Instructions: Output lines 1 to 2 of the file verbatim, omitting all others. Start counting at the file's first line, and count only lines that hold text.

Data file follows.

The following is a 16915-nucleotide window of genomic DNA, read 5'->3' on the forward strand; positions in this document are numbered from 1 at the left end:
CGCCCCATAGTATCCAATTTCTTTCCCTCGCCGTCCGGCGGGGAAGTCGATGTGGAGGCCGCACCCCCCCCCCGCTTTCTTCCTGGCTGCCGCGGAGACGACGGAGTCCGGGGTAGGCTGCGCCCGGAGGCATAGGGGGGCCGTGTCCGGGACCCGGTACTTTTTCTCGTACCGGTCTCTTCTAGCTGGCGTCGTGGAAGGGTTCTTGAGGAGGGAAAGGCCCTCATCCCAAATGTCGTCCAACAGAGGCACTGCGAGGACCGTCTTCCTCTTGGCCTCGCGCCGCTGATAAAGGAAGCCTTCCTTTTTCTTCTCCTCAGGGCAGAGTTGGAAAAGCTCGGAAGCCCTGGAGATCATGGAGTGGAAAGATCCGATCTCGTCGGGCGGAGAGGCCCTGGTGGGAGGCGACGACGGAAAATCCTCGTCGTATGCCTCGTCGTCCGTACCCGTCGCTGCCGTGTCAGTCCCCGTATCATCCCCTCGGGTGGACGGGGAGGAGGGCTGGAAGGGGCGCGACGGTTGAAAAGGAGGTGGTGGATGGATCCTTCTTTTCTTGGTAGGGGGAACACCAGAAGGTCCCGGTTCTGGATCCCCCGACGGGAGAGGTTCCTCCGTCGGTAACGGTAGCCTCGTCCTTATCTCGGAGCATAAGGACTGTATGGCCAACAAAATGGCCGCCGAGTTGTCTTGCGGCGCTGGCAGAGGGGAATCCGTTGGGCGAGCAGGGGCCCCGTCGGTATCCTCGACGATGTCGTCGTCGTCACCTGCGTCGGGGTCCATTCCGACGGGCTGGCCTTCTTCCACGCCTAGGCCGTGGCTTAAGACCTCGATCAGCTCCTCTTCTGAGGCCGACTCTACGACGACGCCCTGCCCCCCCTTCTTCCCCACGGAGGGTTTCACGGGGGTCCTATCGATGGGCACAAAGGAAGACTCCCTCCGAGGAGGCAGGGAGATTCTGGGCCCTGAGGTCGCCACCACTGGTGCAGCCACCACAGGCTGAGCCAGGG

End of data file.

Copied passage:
The following is a 16915-nucleotide window of genomic DNA, read 5'->3' on the forward strand; positions in this document are numbered from 1 at the left end:
CGCCCCATAGTATCCAATTTCTTTCCCTCGCCGTCCGGCGGGGAAGTCGATGTGGAGGCCGCACCCCCCCCCCGCTTTCTTCCTGGCTGCCGCGGAGACGACGGAGTCCGGGGTAGGCTGCGCCCGGAGGCATAGGGGGGCCGTGTCCGGGACCCGGTACTTTTTCTCGTACCGGTCTCTTCTAGCTGGCGTCGTGGAAGGGTTCTTGAGGAGGGAAAGGCCCTCATCCCAAATGTCGTCCAACAGAGGCACTGCGAGGACCGTCTTCCTCTTGGCCTCGCGCCGCTGATAAAGGAAGCCTTCCTTTTTCTTCTCCTCAGGGCAGAGTTGGAAAAGCTCGGAAGCCCTGGAGATCATGGAGTGGAAAGATCCGATCTCGTCGGGCGGAGAGGCCCTGGTGGGAGGCGACGACGGAAAATCCTCGTCGTATGCCTCGTCGTCCGTACCCGTCGCTGCCGTGTCAGTCCCCGTATCATCCCCTCGGGTGGACGGGGAGGAGGGCTGGAAGGGGCGCGACGGTTGAAAAGGAGGTGGTGGATGGATCCTTCTTTTCTTGGTAGGGGGAACACCAGAAGGTCCCGGTTCTGGATCCCCCGACGGGAGAGGTTCCTCCGTCGGTAACGGTAGCCTCGTCCTTATCTCGGAGCATAAGGACTGTATGGCCAACAAAATGGCCGCCGAGTTGTCTTGCGGCGCTGGCAGAGGGGAATCCGTTGGGCGAGCAGGGGCCCCGTCGGTATCCTCGACGATGTCGTCGTCGTCACCTGCGTCGGGGTCCATTCCGACGGGCTGGCCTTCTTCCACGCCTAGGCCGTGGCTTAAGACCTCGATCAGCTCCTCTTCTGAGGCCGACTCTACGACGACGCCCTGCCCCCCCTTCTTCCCCACGGAGGGTTTCACGGGGGTCCTATCGATGGGCACAAAGGAAGACTCCCTCCGAGGAGGCAGGGAGATTCTGGGCCCTGAGGTCGCCACCACTGGTGCAGCCACCACAGGCTGAGCCAGGG